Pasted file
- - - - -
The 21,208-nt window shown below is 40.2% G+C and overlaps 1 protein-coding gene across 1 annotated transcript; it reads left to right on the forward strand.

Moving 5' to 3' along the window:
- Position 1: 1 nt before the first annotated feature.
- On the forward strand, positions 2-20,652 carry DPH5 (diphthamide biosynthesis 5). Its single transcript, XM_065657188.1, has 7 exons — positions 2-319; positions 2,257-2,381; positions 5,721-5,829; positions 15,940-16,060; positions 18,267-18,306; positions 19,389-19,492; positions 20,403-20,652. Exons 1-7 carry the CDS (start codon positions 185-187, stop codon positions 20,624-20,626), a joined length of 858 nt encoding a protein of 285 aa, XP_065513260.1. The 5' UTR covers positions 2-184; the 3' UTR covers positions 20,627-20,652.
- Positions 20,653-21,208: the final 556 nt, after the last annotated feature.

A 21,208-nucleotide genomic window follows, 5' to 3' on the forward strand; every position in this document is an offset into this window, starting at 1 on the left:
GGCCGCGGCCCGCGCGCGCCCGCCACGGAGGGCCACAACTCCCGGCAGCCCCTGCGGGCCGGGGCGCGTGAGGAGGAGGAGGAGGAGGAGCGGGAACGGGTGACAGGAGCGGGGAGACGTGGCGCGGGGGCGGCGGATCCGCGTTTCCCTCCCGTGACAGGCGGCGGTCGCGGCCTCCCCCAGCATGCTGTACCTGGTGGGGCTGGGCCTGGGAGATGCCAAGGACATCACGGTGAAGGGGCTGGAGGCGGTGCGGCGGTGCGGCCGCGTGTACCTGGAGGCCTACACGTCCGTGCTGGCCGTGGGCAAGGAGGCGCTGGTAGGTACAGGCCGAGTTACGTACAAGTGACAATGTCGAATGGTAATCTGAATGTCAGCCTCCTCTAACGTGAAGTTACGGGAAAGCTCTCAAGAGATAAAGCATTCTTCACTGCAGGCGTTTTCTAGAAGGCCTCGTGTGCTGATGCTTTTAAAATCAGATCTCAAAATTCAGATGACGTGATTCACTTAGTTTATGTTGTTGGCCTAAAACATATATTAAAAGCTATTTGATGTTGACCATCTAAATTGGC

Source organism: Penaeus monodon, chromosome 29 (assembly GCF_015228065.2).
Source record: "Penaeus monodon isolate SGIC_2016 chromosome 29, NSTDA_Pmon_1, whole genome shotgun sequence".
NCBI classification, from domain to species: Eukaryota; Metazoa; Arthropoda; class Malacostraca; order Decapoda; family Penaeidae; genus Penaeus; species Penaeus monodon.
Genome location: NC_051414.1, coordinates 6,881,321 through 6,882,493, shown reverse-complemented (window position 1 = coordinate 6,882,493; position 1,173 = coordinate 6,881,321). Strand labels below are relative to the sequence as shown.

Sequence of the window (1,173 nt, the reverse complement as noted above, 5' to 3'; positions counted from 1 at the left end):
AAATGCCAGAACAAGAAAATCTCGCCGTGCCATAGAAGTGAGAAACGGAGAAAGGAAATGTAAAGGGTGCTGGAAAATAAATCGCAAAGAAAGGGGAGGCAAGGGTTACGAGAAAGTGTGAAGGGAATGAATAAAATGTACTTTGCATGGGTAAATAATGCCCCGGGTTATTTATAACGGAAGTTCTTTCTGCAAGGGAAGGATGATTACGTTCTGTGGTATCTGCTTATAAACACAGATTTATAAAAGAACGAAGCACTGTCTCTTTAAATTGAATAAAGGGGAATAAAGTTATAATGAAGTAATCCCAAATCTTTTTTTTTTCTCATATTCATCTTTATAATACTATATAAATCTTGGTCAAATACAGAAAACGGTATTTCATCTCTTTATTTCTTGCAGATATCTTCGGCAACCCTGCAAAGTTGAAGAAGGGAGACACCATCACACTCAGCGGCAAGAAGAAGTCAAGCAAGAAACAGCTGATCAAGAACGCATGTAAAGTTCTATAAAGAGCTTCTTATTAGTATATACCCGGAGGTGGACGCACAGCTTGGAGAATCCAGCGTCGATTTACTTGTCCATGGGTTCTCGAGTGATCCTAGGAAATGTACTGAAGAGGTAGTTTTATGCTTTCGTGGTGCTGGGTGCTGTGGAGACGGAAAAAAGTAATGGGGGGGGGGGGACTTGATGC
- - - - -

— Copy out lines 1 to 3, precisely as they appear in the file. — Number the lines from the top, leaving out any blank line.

The 21,208-nt window shown below is 40.2% G+C and overlaps 1 protein-coding gene across 1 annotated transcript; it reads left to right on the forward strand.

Moving 5' to 3' along the window:
- Position 1: 1 nt before the first annotated feature.